Artist’s Date: Neighborhood Birds & Critters

The Byrds: Bella, Rocky, Angel III, Ziggy

Animals are a superb antidote to PTSD intense episodes.  My Byrds are excellent music critics.  Three are named for composers:    Pachelbel (Bella), Rachmaninoff (Rocky), and Ziegfeld (Ziggy).  Bitzie is my faithful companion and muse.


This pair of Mallard ducks (Drakes) are permanent residents.

Mallard Ducks: Hen and Drake

When I go out to my porch to scribble in my journal in the morning, I put out peanuts for the resident critters.  It doesn’t take long for a party to start.  This week I decided to photograph and learn the names of the birds who are the most frequent visitors.

Oregon Junco

This flicker is one of my most favorite birds.  It has brilliant orange feathers that I can see when it flies or perches on the suet feeders.

Northern Flicker

We have two kinds of chickadees in the Puget Sound region.  They love peanuts, and it is a hoot to see these tiny birds fly off with a peanut in their bills.


I’m not a fan of the crows. 


The seagulls are magnificent when they fly against the backdrop of a brilliantly blue sky.  I cheated and used this photo of a California gull at the beach because I’m not quick enough to capture the soaring gulls.

California Seagull

We don’t get many robins here.  So, I was thrilled to spot this one in the willow tree outside my apartment.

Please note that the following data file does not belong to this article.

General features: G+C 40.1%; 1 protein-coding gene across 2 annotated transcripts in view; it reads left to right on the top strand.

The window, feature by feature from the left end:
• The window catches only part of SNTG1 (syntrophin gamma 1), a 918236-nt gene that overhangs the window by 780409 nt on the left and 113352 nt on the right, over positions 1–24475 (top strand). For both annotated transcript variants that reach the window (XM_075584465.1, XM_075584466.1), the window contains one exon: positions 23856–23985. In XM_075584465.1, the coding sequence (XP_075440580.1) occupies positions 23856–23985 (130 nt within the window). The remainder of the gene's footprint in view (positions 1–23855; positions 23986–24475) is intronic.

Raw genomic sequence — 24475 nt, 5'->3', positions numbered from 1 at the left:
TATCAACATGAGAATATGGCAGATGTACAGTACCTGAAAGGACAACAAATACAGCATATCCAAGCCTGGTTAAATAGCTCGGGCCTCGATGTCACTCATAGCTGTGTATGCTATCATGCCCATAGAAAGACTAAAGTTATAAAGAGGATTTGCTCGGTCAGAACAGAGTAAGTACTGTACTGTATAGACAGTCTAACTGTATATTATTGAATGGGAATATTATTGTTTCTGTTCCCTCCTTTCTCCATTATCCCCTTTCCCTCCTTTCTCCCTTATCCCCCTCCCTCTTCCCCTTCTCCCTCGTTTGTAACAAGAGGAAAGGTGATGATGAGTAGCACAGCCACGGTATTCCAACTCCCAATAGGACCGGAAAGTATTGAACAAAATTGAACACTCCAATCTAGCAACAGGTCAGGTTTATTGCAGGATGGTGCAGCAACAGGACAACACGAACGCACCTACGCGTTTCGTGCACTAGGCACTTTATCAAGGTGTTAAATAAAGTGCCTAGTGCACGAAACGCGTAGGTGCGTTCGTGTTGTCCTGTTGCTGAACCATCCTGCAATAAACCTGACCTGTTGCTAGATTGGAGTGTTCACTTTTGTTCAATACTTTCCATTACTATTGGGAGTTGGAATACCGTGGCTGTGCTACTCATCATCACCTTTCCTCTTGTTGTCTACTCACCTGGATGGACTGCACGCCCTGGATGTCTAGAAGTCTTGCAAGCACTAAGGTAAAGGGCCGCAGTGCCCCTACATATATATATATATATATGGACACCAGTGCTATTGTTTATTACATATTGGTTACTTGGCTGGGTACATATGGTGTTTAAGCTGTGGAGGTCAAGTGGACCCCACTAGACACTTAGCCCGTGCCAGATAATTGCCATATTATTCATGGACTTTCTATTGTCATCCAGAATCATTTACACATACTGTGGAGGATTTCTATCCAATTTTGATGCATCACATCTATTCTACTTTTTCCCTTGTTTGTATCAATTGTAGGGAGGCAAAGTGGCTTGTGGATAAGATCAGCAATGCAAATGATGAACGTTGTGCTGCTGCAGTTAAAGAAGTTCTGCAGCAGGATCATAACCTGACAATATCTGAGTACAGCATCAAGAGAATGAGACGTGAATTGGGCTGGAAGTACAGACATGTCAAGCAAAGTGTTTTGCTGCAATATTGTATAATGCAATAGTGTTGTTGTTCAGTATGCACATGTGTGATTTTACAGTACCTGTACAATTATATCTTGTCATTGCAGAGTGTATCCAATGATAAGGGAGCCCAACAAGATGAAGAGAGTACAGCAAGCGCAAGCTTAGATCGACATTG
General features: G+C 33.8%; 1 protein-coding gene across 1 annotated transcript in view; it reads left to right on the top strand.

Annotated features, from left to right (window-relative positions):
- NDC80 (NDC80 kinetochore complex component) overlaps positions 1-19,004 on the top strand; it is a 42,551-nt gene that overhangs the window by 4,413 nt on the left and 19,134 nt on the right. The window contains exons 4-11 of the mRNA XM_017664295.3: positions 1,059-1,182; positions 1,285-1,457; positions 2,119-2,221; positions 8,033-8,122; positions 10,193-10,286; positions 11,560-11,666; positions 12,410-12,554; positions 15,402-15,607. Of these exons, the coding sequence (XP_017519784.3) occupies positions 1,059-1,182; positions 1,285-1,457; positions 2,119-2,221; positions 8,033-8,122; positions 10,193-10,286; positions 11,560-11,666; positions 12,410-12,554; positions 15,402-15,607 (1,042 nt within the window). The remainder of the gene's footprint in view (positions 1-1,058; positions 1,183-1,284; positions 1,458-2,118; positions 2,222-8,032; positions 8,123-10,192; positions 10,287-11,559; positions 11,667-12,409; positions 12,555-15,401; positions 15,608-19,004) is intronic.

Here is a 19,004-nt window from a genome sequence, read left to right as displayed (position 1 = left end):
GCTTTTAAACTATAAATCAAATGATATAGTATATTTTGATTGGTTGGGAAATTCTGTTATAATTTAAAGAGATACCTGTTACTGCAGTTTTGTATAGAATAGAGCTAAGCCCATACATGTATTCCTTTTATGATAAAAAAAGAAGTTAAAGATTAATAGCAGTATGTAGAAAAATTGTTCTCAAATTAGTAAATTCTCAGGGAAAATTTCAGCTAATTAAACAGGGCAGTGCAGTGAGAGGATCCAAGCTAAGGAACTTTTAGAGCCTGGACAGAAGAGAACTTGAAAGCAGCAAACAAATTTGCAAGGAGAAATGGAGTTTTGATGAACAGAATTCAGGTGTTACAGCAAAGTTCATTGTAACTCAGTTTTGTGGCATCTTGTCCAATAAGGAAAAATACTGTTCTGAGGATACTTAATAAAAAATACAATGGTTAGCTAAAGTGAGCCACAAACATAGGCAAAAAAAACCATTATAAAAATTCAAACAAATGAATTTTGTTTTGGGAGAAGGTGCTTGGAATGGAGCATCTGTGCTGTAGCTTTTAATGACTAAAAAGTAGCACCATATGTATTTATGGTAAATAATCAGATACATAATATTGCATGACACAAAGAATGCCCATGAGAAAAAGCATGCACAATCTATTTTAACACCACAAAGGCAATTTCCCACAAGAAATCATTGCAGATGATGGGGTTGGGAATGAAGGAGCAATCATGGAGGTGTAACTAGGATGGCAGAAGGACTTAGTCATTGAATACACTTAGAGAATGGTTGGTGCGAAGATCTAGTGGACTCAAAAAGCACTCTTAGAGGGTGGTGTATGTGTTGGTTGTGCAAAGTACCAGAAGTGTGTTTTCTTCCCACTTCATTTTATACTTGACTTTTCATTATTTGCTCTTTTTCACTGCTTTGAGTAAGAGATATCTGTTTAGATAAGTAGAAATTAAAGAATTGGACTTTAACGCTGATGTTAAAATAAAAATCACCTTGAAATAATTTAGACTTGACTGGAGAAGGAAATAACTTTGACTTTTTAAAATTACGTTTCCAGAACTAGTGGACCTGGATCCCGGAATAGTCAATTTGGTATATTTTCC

American Robin

The starlings visit in flocks, and their feathers glisten in the sunlight.

European Starlings

My favorite daily visitors are the Stellar’s Jays.  Elena Hanajenko captured this photo on Mother’s Day a few years ago.  They call their buddies when one sees the peanuts are available.  Then, they line up like airplanes waiting to land and swoop in when it is their turn.  Each takes two peanuts.  The jays swallow one whole and fly off with the second in their bills.

Stellar’s Jay

The squirrels are another daily delight.  They keep the pigeons at bay.

A green hummingbird ~ I think it is a female Anna’s Hummingbird ~ visits frequently, but it is almost impossible to photograph.  I don’t have a digital photograph of the egrets that come from time to time.  The birds are huge, and it is always startling to see one swoop in.

Update:  Since I posted this, a male Varied Thrush has become a frequent visitor.  Gorgeous!  I’ll post a photo when I’m able to capture this shy fellow digitally.

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